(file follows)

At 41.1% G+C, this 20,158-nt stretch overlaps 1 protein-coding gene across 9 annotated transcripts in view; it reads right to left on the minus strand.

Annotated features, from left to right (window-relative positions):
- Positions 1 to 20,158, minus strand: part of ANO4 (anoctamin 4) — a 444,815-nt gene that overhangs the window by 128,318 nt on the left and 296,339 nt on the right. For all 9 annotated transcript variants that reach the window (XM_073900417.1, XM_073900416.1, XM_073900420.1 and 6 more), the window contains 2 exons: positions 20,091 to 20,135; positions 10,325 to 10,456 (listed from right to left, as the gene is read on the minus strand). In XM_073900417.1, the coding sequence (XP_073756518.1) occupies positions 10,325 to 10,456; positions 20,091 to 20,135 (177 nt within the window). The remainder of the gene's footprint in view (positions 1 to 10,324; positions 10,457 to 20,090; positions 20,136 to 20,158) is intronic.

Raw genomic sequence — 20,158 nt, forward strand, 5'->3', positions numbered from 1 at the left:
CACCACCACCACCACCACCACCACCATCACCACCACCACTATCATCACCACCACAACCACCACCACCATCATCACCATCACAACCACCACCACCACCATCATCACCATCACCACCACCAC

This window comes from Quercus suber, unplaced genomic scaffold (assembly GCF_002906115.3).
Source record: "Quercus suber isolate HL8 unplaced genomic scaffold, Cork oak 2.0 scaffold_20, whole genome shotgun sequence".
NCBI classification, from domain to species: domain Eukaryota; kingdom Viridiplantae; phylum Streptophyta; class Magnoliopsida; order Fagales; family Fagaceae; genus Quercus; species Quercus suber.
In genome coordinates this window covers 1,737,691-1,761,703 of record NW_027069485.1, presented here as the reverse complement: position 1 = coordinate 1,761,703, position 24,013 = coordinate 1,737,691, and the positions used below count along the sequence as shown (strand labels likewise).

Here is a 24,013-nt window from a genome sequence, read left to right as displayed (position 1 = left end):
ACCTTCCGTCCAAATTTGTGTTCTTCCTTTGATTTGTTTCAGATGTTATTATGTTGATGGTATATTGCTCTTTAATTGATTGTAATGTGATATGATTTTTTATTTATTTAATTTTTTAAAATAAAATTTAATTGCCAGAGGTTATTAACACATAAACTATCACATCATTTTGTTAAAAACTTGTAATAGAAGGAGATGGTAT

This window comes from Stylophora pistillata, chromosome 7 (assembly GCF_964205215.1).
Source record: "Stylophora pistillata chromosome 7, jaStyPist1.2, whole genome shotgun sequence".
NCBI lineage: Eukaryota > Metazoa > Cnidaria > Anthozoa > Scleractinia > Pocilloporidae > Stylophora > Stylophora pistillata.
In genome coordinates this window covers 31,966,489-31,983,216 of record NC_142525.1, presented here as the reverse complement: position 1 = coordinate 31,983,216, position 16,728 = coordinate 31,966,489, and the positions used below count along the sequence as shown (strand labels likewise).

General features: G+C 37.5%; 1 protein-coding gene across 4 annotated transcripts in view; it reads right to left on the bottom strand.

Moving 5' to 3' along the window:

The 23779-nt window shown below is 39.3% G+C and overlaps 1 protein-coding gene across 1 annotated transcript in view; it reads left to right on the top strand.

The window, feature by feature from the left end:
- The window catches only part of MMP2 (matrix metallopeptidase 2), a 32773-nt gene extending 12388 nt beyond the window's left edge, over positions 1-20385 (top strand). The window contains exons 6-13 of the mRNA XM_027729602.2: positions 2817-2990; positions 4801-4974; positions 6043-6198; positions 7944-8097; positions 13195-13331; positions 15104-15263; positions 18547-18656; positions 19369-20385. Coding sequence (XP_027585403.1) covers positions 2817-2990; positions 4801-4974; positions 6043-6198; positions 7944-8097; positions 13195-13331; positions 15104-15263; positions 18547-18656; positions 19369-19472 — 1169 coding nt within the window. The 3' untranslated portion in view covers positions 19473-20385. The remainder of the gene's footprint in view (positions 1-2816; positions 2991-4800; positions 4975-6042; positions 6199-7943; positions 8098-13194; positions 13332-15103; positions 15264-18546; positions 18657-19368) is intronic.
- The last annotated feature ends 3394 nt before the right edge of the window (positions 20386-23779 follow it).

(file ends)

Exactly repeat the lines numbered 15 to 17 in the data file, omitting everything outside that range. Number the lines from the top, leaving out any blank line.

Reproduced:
In genome coordinates this window covers 31,966,489-31,983,216 of record NC_142525.1, presented here as the reverse complement: position 1 = coordinate 31,983,216, position 16,728 = coordinate 31,966,489, and the positions used below count along the sequence as shown (strand labels likewise).

General features: G+C 37.5%; 1 protein-coding gene across 4 annotated transcripts in view; it reads right to left on the bottom strand.

Moving 5' to 3' along the window: